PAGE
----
* Penalizing scammers who market and install counterfeit airbags will be debated by a Massachusetts legislative committee next week. The Coalition has joined with Honda America to support passage. The bill would protect consumers from phony and unsafe airbags installed during repairs. Motorists’ lives are jeopardized by cheap knockoffs that don’t deploy properly in crashes. Dishonest body shops also charge insurers full freight for manufacturer originals — $1,000 or more. The useless knockoffs actually installed cost only a few dollars from Internet suppliers. Some 15 states have enacted similar airbag laws in the past several years. The Coalition is pushing for Massachusetts to join the club this year.

* Dodgy compound creams and federal probes of the severe impact of insurance fraud will be the main anti-fraud line items at NCOIL’s annual meeting in Phoenix next week. The Coalition will speak for the anti-fraud community to state lawmakers. Howard Goldblatt will report on a U.S. Senate subcommittee hearing on insurance fraud, held last August. Matthew Smith will join NCOIL’s planned dialogue on the spreading abuse of overpriced and often useless compound creams in workers comp. The Coalition also plans to meet with Florida legislators to discuss abusive contractor takeovers of home damage claims — also called assignment of benefits. We’ll also meet with New York legislators. We’re helping develop a strategy for passing a bill clamping down on sleazy roofers in 2018.


* Down in flames went a Michigan reform bill that would’ve created an auto-fraud authority to help stanch widespread crash cons and other auto swindles. The umbrella measure was a large reform of Michigan’s cost-ridden no-fault system. It would’ve rolled back auto premiums … set stricter fee schedules that providers could charge … allow consumers to choose lower-cost insurance … and let seniors opt to use Medicare instead of auto insurance to pay for injury treatments. The anti-fraud agency was embedded as a provision. The Coalition helped draft the original wording creating an authority several years ago. The bill lost 45-63 in the Republican-led House last night. That appears to finish off the anti-fraud agency’s prospects this year. We expect a reform reboot in 2018.

* Virginia is for lovers, and fraud fighters too … State fraud-bureau directors from across the U.S. gathered this week in Charlottesville for their annual conference. They discussed wide-ranging fraud trends and issues. Strategies for halting scams by shady contractors were reviewed. Widespread contractor abuse of “assignment of benefits” in Florida was a special topic. The Coalition and other leaders also reviewed 2018 statehouse issues. Among the states … Michigan: Creating a new state anti-fraud auto authority. Ohio: Consumer protections against abusive contractors, such as contract cancellation provisions. Florida: Limit contractor takeover of homeowner insurance claims after disasters (assignment of benefits).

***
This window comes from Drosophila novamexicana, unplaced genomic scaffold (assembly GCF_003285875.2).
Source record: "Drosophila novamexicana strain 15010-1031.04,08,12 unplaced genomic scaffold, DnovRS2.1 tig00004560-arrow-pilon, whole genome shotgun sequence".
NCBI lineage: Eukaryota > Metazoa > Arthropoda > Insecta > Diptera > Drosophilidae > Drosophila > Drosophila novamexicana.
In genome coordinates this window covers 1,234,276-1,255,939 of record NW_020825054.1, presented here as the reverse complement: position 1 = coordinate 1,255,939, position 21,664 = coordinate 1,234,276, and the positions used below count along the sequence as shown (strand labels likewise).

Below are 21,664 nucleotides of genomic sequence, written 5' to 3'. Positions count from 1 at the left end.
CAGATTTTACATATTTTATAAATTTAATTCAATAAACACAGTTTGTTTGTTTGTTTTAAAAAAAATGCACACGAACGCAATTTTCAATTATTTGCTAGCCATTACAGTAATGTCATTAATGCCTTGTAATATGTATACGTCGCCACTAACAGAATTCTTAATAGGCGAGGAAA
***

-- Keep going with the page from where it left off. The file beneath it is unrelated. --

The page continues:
* Kentucky may move next year to close a loophole that unfairly stifles insurers in civil court, and to impose stiffer penalties on fraudsters. This would greatly strengthen medical and similar recovery actions. Current law allows fraud victims such as insurers to sue fraudsters only after they’re criminally convicted. Insurers thus could wait for a lengthy time while the criminal case winds through the system before they can sue. In effect, that means a potential civil litigant is unfairly held captive by the criminal burden of proof — “beyond a reasonable doubt.” It’s much higher than the civil standard of “preponderance of evidence.” The bill would let insurers go more swiftly to civil court to recover against fraudsters. It also would impose longer jail terms and steeper fines for criminal fraud convictions.

* Legislation clamping down on fraud and abuse in expensive compound creams is moving through the Pennsylvania legislature. A state House bill would curb abuse of questionable compound cream prescriptions often used for auto personal-injury and workers-comp claims (see FNW, Oct. 27). The Senate wasted no time, however, in passing SB 936. It would create a prescription drug formulary and certification of Utilization Review Organizations as part of the state’s workers-compensation insurance law. Showing legislators can move quickly on fraud legislation … the bill was introduced, came out of committee and passed overwhelmingly on the floor. This all happened in a single week — despite numerous attempts at amendments. The House next takes up legislation, with expected passage soon.